Crash of the Resident Wave, Skyhouse Topping Out (5/10)

Skyhouse Raleigh under construction
This is part 5 of a 10 post series, rolled out all week, on residential projects in downtown Raleigh. Go here to see all the posts so far.

A project that probably doesn’t require an introduction, the 230-unit Skyhouse Raleigh tower is close to topping out. If you look very closely, you can see the construction starting to “crown up” at the top.

Similar to towers by the same name in other cities, I even took photos of Skyhouse Atlanta for the Raleigh Public Record, Skyhouse Raleigh will stand at 23 floors at the corner of Martin and Blount Streets.

That entire block is dubbed The Edison, a multi-building vision that will include residential and office projects.

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  1. So far, the only Edison component worthy of this [prime] location. I don’t see this as a skyline booster, but rather a nice “filler”. I wish we could get a few more buildings of similar size around downtown. Site 4 would have been ideal ;)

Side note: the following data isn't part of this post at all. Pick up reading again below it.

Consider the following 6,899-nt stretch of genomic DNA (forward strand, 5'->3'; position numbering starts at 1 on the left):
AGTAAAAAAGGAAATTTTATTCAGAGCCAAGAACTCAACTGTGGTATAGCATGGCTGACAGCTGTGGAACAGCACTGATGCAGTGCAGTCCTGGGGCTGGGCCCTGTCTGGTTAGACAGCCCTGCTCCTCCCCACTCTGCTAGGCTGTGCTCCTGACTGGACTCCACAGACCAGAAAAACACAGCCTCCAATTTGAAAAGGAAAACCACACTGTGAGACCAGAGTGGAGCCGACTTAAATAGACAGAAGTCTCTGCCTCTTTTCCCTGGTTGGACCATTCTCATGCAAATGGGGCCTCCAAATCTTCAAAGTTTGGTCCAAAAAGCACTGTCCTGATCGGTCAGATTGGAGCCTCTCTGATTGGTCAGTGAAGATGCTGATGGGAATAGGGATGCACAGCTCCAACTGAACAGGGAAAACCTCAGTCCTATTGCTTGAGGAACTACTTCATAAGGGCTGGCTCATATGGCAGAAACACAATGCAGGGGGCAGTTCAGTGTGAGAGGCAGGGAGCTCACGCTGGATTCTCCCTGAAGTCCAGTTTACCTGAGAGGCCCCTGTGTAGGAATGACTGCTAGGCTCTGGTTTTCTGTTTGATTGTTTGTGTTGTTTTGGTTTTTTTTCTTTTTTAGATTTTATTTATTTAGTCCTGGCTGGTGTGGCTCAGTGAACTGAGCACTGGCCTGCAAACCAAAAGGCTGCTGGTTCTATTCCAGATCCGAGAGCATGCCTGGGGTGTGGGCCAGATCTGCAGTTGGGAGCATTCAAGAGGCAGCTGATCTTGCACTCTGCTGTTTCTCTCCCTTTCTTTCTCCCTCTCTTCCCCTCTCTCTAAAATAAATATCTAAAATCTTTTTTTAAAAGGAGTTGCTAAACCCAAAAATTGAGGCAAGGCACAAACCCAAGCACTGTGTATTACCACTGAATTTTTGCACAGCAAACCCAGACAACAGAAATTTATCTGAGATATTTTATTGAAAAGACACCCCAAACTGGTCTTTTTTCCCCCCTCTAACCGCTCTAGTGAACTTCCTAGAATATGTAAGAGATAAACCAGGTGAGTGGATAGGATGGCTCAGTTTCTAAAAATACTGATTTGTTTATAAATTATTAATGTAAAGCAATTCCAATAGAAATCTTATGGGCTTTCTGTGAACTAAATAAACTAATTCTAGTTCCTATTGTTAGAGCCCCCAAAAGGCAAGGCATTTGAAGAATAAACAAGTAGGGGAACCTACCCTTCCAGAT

By the way, Leo, thank you very much for creating this series for us. No matter how closely we follow the new construction, this series helps a lot to stay better informed.

  2. Agreed Ernest. Ironically enough this will be the 5th tallest building downtown, with no real skyline boosting impact (except when coming in from the south east).

  3. I have always heard that the Skyhouse projects are all the same design so construction is faster but this is not strictly the case. If you check out the skycam site ( you can view all projects currently under development and completed. The “Skyhouse” top built on Atlanta’s “100 Sixth St” project is very different from the one in Austin. Note rounded sides of “Skyhouse” at Austin vs. more stately appearance (IMMHO) at 100 Sixth St.